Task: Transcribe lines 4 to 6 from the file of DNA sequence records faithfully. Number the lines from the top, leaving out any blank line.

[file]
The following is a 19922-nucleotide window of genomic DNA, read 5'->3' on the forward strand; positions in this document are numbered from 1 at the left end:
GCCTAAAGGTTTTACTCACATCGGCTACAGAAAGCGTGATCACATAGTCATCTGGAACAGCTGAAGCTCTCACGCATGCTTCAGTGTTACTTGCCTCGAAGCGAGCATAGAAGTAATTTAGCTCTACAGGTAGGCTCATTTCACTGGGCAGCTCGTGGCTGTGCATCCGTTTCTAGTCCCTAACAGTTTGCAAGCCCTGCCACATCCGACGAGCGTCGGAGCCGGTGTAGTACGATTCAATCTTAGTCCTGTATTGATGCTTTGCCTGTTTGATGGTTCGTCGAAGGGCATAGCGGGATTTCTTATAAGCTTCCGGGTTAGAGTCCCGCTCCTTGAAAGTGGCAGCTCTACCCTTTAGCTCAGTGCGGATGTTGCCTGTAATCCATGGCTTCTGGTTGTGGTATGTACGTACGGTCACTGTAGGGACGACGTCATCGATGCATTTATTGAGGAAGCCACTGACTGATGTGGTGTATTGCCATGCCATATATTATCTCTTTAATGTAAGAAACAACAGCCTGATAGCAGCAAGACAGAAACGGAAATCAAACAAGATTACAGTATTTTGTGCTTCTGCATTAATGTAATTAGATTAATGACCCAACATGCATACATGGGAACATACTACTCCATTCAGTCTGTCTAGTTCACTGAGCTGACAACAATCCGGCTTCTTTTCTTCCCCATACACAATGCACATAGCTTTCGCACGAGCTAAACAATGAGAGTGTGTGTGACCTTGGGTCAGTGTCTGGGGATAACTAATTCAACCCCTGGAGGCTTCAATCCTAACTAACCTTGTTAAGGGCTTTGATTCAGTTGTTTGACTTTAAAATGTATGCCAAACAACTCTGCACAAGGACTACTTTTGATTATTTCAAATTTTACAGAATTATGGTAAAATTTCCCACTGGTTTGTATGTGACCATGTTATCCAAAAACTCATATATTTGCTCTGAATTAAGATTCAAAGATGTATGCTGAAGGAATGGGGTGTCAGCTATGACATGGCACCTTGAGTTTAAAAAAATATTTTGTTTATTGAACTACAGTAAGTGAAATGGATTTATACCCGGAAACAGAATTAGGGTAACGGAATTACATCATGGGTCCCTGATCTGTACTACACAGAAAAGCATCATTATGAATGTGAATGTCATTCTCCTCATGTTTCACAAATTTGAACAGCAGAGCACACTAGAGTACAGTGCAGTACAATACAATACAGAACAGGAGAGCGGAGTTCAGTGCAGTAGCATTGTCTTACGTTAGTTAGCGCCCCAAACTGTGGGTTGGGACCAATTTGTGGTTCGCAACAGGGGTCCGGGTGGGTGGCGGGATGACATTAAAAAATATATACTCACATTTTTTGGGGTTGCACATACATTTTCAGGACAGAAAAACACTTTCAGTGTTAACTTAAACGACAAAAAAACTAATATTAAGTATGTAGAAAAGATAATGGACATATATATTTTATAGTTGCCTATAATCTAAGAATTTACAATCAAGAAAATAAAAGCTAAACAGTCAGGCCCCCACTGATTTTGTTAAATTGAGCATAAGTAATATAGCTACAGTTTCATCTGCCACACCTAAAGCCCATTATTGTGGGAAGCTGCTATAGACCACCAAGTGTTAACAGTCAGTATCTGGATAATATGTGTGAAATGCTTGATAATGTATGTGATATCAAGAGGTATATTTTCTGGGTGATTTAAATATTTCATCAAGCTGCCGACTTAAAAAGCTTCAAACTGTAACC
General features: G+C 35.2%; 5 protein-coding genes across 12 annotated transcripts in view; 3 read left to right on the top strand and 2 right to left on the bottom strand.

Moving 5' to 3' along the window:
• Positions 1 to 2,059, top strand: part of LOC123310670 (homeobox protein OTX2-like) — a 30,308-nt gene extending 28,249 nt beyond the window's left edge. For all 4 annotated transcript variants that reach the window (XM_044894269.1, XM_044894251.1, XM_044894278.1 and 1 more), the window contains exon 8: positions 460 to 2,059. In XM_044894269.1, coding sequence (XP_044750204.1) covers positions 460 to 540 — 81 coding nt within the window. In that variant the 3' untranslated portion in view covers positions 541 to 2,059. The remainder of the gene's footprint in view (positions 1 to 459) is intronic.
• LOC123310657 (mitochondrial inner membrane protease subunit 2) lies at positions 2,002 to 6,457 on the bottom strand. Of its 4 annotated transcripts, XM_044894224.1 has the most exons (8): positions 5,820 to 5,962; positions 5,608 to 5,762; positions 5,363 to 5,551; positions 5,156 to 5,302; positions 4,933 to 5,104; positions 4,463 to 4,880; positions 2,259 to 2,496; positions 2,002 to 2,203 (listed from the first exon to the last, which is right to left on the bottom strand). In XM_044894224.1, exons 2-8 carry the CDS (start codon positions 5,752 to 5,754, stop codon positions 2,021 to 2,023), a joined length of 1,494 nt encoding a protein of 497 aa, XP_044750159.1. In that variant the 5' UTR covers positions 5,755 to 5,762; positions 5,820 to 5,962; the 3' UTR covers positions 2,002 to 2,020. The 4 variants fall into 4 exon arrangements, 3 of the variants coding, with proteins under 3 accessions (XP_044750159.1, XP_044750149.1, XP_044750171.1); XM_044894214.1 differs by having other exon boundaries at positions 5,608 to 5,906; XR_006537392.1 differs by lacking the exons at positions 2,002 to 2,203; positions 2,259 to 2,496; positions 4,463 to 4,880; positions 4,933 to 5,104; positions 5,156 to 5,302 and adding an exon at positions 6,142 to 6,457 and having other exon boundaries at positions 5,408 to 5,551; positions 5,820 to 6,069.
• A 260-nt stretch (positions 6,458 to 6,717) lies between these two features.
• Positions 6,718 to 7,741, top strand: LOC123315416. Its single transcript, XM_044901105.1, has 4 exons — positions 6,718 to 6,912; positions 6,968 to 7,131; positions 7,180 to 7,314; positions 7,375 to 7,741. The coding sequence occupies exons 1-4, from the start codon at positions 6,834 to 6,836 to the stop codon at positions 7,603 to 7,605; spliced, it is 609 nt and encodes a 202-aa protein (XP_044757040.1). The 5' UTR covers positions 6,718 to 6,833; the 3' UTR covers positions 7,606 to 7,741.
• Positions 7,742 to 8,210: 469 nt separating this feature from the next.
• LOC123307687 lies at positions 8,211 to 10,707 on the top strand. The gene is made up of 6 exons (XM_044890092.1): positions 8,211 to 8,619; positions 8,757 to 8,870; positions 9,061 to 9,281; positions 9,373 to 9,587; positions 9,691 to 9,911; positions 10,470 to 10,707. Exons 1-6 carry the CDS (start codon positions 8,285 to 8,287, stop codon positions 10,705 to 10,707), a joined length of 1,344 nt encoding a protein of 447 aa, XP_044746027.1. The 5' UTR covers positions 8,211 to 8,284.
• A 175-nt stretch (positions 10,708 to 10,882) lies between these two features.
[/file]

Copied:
Moving 5' to 3' along the window:
• Positions 1 to 2,059, top strand: part of LOC123310670 (homeobox protein OTX2-like) — a 30,308-nt gene extending 28,249 nt beyond the window's left edge. For all 4 annotated transcript variants that reach the window (XM_044894269.1, XM_044894251.1, XM_044894278.1 and 1 more), the window contains exon 8: positions 460 to 2,059. In XM_044894269.1, coding sequence (XP_044750204.1) covers positions 460 to 540 — 81 coding nt within the window. In that variant the 3' untranslated portion in view covers positions 541 to 2,059. The remainder of the gene's footprint in view (positions 1 to 459) is intronic.
• LOC123310657 (mitochondrial inner membrane protease subunit 2) lies at positions 2,002 to 6,457 on the bottom strand. Of its 4 annotated transcripts, XM_044894224.1 has the most exons (8): positions 5,820 to 5,962; positions 5,608 to 5,762; positions 5,363 to 5,551; positions 5,156 to 5,302; positions 4,933 to 5,104; positions 4,463 to 4,880; positions 2,259 to 2,496; positions 2,002 to 2,203 (listed from the first exon to the last, which is right to left on the bottom strand). In XM_044894224.1, exons 2-8 carry the CDS (start codon positions 5,752 to 5,754, stop codon positions 2,021 to 2,023), a joined length of 1,494 nt encoding a protein of 497 aa, XP_044750159.1. In that variant the 5' UTR covers positions 5,755 to 5,762; positions 5,820 to 5,962; the 3' UTR covers positions 2,002 to 2,020. The 4 variants fall into 4 exon arrangements, 3 of the variants coding, with proteins under 3 accessions (XP_044750159.1, XP_044750149.1, XP_044750171.1); XM_044894214.1 differs by having other exon boundaries at positions 5,608 to 5,906; XR_006537392.1 differs by lacking the exons at positions 2,002 to 2,203; positions 2,259 to 2,496; positions 4,463 to 4,880; positions 4,933 to 5,104; positions 5,156 to 5,302 and adding an exon at positions 6,142 to 6,457 and having other exon boundaries at positions 5,408 to 5,551; positions 5,820 to 6,069.